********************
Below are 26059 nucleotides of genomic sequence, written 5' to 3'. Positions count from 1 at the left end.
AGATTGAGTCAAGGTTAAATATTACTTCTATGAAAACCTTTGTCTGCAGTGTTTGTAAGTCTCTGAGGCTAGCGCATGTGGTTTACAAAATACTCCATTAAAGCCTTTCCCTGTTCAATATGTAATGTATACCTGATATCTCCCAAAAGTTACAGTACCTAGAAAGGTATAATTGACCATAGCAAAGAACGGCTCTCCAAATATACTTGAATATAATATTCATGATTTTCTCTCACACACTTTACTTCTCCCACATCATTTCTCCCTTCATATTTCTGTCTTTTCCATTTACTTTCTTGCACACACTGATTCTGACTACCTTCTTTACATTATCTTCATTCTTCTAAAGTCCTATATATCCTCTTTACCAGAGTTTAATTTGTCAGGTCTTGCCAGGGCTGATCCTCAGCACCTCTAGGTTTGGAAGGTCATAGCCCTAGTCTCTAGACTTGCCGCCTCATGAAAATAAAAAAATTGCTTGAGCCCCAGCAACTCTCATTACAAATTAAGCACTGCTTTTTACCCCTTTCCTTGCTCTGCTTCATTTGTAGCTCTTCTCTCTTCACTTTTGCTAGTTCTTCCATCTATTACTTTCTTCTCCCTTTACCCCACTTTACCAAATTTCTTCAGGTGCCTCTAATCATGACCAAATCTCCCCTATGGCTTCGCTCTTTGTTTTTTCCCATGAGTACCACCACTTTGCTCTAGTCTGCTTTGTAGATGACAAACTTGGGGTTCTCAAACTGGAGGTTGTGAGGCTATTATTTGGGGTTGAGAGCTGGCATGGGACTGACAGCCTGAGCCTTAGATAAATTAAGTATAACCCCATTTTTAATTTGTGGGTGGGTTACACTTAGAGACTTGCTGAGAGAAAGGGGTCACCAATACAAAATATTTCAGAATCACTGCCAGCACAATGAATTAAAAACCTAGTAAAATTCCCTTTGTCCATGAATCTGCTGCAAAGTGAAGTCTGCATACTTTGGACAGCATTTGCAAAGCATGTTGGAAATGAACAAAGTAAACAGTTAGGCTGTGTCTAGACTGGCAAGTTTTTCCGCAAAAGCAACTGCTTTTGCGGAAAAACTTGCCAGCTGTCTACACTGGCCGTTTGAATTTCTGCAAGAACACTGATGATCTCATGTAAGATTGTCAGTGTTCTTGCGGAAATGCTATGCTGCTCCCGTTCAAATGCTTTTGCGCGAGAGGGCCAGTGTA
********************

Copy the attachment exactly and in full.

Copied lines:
Below are 26059 nucleotides of genomic sequence, written 5' to 3'. Positions count from 1 at the left end.
AGATTGAGTCAAGGTTAAATATTACTTCTATGAAAACCTTTGTCTGCAGTGTTTGTAAGTCTCTGAGGCTAGCGCATGTGGTTTACAAAATACTCCATTAAAGCCTTTCCCTGTTCAATATGTAATGTATACCTGATATCTCCCAAAAGTTACAGTACCTAGAAAGGTATAATTGACCATAGCAAAGAACGGCTCTCCAAATATACTTGAATATAATATTCATGATTTTCTCTCACACACTTTACTTCTCCCACATCATTTCTCCCTTCATATTTCTGTCTTTTCCATTTACTTTCTTGCACACACTGATTCTGACTACCTTCTTTACATTATCTTCATTCTTCTAAAGTCCTATATATCCTCTTTACCAGAGTTTAATTTGTCAGGTCTTGCCAGGGCTGATCCTCAGCACCTCTAGGTTTGGAAGGTCATAGCCCTAGTCTCTAGACTTGCCGCCTCATGAAAATAAAAAAATTGCTTGAGCCCCAGCAACTCTCATTACAAATTAAGCACTGCTTTTTACCCCTTTCCTTGCTCTGCTTCATTTGTAGCTCTTCTCTCTTCACTTTTGCTAGTTCTTCCATCTATTACTTTCTTCTCCCTTTACCCCACTTTACCAAATTTCTTCAGGTGCCTCTAATCATGACCAAATCTCCCCTATGGCTTCGCTCTTTGTTTTTTCCCATGAGTACCACCACTTTGCTCTAGTCTGCTTTGTAGATGACAAACTTGGGGTTCTCAAACTGGAGGTTGTGAGGCTATTATTTGGGGTTGAGAGCTGGCATGGGACTGACAGCCTGAGCCTTAGATAAATTAAGTATAACCCCATTTTTAATTTGTGGGTGGGTTACACTTAGAGACTTGCTGAGAGAAAGGGGTCACCAATACAAAATATTTCAGAATCACTGCCAGCACAATGAATTAAAAACCTAGTAAAATTCCCTTTGTCCATGAATCTGCTGCAAAGTGAAGTCTGCATACTTTGGACAGCATTTGCAAAGCATGTTGGAAATGAACAAAGTAAACAGTTAGGCTGTGTCTAGACTGGCAAGTTTTTCCGCAAAAGCAACTGCTTTTGCGGAAAAACTTGCCAGCTGTCTACACTGGCCGTTTGAATTTCTGCAAGAACACTGATGATCTCATGTAAGATTGTCAGTGTTCTTGCGGAAATGCTATGCTGCTCCCGTTCAAATGCTTTTGCGCGAGAGGGCCAGTGTA